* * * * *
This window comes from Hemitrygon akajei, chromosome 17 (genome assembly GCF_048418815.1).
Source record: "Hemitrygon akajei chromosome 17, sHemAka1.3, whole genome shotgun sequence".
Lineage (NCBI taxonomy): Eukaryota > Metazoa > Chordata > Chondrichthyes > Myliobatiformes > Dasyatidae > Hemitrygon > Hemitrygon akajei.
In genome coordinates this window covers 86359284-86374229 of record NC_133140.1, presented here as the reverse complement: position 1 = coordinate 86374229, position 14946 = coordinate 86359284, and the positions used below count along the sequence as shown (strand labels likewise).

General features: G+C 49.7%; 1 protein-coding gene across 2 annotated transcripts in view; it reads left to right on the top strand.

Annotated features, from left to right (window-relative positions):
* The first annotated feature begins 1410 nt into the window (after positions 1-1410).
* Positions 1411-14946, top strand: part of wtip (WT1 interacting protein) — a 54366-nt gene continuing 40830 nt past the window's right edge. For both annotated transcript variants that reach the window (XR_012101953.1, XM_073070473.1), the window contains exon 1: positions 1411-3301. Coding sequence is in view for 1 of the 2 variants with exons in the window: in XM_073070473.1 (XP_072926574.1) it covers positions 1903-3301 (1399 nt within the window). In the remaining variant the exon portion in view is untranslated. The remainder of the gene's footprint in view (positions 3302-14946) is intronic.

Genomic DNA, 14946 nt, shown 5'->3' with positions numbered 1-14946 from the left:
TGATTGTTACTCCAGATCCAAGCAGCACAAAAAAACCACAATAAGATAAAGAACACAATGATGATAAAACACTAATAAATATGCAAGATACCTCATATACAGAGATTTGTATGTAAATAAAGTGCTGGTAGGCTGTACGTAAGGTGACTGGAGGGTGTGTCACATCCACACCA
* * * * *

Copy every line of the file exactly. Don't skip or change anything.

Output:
This window comes from Hemitrygon akajei, chromosome 17 (genome assembly GCF_048418815.1).
Source record: "Hemitrygon akajei chromosome 17, sHemAka1.3, whole genome shotgun sequence".
Lineage (NCBI taxonomy): Eukaryota > Metazoa > Chordata > Chondrichthyes > Myliobatiformes > Dasyatidae > Hemitrygon > Hemitrygon akajei.
In genome coordinates this window covers 86359284-86374229 of record NC_133140.1, presented here as the reverse complement: position 1 = coordinate 86374229, position 14946 = coordinate 86359284, and the positions used below count along the sequence as shown (strand labels likewise).

General features: G+C 49.7%; 1 protein-coding gene across 2 annotated transcripts in view; it reads left to right on the top strand.

Annotated features, from left to right (window-relative positions):
* The first annotated feature begins 1410 nt into the window (after positions 1-1410).
* Positions 1411-14946, top strand: part of wtip (WT1 interacting protein) — a 54366-nt gene continuing 40830 nt past the window's right edge. For both annotated transcript variants that reach the window (XR_012101953.1, XM_073070473.1), the window contains exon 1: positions 1411-3301. Coding sequence is in view for 1 of the 2 variants with exons in the window: in XM_073070473.1 (XP_072926574.1) it covers positions 1903-3301 (1399 nt within the window). In the remaining variant the exon portion in view is untranslated. The remainder of the gene's footprint in view (positions 3302-14946) is intronic.

Genomic DNA, 14946 nt, shown 5'->3' with positions numbered 1-14946 from the left:
TGATTGTTACTCCAGATCCAAGCAGCACAAAAAAACCACAATAAGATAAAGAACACAATGATGATAAAACACTAATAAATATGCAAGATACCTCATATACAGAGATTTGTATGTAAATAAAGTGCTGGTAGGCTGTACGTAAGGTGACTGGAGGGTGTGTCACATCCACACCA